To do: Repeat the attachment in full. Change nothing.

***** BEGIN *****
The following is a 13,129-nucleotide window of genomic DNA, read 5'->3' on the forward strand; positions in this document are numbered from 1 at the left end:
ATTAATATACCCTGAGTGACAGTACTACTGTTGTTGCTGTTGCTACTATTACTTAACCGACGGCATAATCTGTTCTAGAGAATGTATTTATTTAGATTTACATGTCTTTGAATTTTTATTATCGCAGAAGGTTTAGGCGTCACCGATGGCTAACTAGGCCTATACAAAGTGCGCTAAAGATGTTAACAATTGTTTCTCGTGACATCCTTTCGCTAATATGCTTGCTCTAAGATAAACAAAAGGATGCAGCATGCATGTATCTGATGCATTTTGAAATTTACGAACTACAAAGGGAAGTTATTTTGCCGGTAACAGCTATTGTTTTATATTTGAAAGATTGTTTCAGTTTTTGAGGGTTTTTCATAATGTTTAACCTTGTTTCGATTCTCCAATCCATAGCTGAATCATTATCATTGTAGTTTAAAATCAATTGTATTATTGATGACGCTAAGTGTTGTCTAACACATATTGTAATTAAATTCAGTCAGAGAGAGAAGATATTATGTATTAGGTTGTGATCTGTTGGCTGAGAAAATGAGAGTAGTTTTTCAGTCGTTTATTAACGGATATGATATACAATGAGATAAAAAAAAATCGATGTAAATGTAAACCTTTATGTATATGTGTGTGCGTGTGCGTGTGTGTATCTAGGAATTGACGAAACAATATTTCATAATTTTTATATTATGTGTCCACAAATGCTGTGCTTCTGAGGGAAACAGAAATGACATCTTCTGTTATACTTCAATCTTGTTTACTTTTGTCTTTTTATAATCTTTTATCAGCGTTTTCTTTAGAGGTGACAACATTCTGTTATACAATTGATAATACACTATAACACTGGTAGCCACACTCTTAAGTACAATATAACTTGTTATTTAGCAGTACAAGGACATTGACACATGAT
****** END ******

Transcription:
The following is a 13,129-nucleotide window of genomic DNA, read 5'->3' on the forward strand; positions in this document are numbered from 1 at the left end:
ATTAATATACCCTGAGTGACAGTACTACTGTTGTTGCTGTTGCTACTATTACTTAACCGACGGCATAATCTGTTCTAGAGAATGTATTTATTTAGATTTACATGTCTTTGAATTTTTATTATCGCAGAAGGTTTAGGCGTCACCGATGGCTAACTAGGCCTATACAAAGTGCGCTAAAGATGTTAACAATTGTTTCTCGTGACATCCTTTCGCTAATATGCTTGCTCTAAGATAAACAAAAGGATGCAGCATGCATGTATCTGATGCATTTTGAAATTTACGAACTACAAAGGGAAGTTATTTTGCCGGTAACAGCTATTGTTTTATATTTGAAAGATTGTTTCAGTTTTTGAGGGTTTTTCATAATGTTTAACCTTGTTTCGATTCTCCAATCCATAGCTGAATCATTATCATTGTAGTTTAAAATCAATTGTATTATTGATGACGCTAAGTGTTGTCTAACACATATTGTAATTAAATTCAGTCAGAGAGAGAAGATATTATGTATTAGGTTGTGATCTGTTGGCTGAGAAAATGAGAGTAGTTTTTCAGTCGTTTATTAACGGATATGATATACAATGAGATAAAAAAAAATCGATGTAAATGTAAACCTTTATGTATATGTGTGTGCGTGTGCGTGTGTGTATCTAGGAATTGACGAAACAATATTTCATAATTTTTATATTATGTGTCCACAAATGCTGTGCTTCTGAGGGAAACAGAAATGACATCTTCTGTTATACTTCAATCTTGTTTACTTTTGTCTTTTTATAATCTTTTATCAGCGTTTTCTTTAGAGGTGACAACATTCTGTTATACAATTGATAATACACTATAACACTGGTAGCCACACTCTTAAGTACAATATAACTTGTTATTTAGCAGTACAAGGACATTGACACATGAT